Ready to take action? Join our movement or engage yourself in one of the mentioned actions. 

More information on how to take action, you find here

CATAPA takes over the Ghelamco Arena: GO CIRCULAR – STOP #EXPRESDEFECT.

From 30 May to 5 June, the Ghelamco Arena in Ghent will for once not be showing an advertisement by KAA Gent. However, it will be a slogan that fits in with CATAPA’s CTRL ALT DEL campaign. This takes place in the context of the ‘European Green Week’, an initiative of the European Commission that is held in Brussels on the same days. 

With our campaign, which we are conducting in Flanders and Brussels, we want to tackle ‘planned obsolescence’ and preferably make it disappear as soon as possible. Planned obsolescence is a method mainly used in the ICT sector, where products are deliberately designed with a limited lifespan. Who has not experienced that a mobile phone suddenly functions much slower after an update? Or another example: the printer that breaks down and the repair costs are higher than buying a new one. There are countless methods used by the industry to get you to buy as many new devices as possible. Hence our hashtag #expresdefect. In Dutch ‘expres’ refers to ‘deliberately’ and defect has the same meaning in English. 

The main thing to remember is that all those electronics cost you a lot of money and contain many rare (critical) metals. More on that later. But what does this have to do with Europe and European Green Week? The European Green Week will focus on three important aspects of the ‘Green Deal’, namely; circular economy, zero emissions and biodiversity. At first sight, this initiative can only be applauded, but there is something fishy about it (and it smells really bad).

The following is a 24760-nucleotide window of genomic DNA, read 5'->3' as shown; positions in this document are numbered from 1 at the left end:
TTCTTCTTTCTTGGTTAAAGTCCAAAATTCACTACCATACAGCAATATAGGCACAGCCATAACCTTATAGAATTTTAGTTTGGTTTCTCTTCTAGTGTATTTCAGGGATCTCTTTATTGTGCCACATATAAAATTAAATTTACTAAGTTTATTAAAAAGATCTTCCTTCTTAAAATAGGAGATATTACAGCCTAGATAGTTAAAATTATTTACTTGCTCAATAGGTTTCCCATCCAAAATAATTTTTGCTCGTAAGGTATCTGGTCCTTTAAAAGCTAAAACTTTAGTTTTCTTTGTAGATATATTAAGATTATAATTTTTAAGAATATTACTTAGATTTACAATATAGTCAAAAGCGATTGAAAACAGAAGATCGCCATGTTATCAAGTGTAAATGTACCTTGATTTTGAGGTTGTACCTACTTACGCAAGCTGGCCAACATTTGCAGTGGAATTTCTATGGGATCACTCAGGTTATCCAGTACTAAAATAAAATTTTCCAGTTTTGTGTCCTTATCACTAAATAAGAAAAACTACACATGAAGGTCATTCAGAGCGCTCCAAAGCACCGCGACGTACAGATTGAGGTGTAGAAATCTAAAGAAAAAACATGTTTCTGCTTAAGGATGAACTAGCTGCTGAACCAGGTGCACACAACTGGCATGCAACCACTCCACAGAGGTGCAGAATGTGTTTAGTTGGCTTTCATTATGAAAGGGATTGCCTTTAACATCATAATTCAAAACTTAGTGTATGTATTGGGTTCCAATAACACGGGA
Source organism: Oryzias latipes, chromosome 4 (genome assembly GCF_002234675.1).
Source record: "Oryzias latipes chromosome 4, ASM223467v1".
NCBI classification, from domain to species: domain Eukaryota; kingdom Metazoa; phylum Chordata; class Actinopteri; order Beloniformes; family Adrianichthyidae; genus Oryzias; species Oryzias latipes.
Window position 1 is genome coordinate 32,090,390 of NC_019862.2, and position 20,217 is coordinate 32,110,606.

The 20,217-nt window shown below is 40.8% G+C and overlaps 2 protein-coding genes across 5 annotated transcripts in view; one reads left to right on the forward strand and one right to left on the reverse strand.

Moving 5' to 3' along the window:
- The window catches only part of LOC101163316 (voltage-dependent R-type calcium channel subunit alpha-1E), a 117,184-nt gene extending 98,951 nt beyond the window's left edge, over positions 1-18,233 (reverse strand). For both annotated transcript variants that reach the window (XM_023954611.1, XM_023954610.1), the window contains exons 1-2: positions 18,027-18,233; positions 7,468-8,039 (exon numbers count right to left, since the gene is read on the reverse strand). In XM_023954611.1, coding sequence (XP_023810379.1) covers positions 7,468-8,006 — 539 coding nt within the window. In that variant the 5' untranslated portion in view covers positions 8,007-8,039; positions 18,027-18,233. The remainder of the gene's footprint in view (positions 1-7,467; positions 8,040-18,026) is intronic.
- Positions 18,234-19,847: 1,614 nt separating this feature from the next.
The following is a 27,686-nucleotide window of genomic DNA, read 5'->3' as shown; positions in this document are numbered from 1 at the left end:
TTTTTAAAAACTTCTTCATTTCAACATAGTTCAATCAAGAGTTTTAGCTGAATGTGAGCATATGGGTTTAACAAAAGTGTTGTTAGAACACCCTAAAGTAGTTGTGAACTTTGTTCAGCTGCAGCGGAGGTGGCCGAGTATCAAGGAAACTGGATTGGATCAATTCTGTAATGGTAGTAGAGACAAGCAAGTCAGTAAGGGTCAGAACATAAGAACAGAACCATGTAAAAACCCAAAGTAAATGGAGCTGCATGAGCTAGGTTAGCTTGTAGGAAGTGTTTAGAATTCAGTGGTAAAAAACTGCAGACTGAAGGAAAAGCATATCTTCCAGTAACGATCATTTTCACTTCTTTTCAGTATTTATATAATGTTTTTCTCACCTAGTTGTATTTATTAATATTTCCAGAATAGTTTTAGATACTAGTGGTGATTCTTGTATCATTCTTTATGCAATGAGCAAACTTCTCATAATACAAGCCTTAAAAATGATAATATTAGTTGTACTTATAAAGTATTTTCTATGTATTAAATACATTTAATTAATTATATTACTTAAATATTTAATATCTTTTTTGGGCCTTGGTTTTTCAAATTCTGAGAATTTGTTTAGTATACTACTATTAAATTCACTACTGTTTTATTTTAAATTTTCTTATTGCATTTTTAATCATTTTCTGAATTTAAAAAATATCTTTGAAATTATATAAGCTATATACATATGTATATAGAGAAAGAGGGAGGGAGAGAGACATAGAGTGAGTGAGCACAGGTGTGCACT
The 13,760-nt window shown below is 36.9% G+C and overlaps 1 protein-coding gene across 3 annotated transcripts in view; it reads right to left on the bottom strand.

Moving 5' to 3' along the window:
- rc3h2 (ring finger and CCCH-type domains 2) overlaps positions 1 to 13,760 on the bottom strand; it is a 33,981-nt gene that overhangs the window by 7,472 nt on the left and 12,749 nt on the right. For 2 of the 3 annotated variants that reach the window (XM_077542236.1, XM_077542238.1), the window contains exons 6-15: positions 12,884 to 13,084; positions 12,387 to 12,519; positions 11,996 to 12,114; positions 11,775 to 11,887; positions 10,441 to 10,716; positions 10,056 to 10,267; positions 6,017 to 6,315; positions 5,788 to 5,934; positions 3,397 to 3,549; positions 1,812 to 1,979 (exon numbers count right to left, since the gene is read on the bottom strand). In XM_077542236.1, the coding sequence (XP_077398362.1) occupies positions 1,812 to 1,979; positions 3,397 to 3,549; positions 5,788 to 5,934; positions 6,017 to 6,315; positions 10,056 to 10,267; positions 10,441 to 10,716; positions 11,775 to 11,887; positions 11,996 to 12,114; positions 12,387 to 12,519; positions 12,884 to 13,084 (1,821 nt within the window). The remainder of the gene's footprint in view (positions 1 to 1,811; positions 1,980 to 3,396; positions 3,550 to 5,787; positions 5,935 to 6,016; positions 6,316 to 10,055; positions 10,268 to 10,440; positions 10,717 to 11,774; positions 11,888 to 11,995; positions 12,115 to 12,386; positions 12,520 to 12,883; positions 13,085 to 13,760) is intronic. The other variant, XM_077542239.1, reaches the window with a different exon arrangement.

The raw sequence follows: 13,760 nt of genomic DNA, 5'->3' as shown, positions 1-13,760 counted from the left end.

The ‘Green Deal’: A solution that is not there

About the Green Deal, the European Commission says it is a path to a ‘sustainable and transformative growth strategy’. And that is where it goes wrong, we have learned from the past two hundred years that economical growth and sustainability do not go together. On the contrary, growth means plundering the earth in order to obtain the raw materials needed to sustain this endless growth. The extraction of these raw materials leads to ecological, climatic and social disasters.

So what exactly does the EU Commission mean by ‘transformative’ growth? Well, the Commission is making the right decision to leave the fossil fuel era behind. But only to exchange it for an era in which large-scale mining will become the driving force of the growth economy. As mentioned before, the mining of raw materials such as gold, copper, lithium, borate, coltan … (the list is endless) causes great harm to people and the environment. Witness the many accidents involving toxic substances used in the mining industry, which have rendered hundreds of hectares of land uninhabitable, polluted rivers and poisoned people.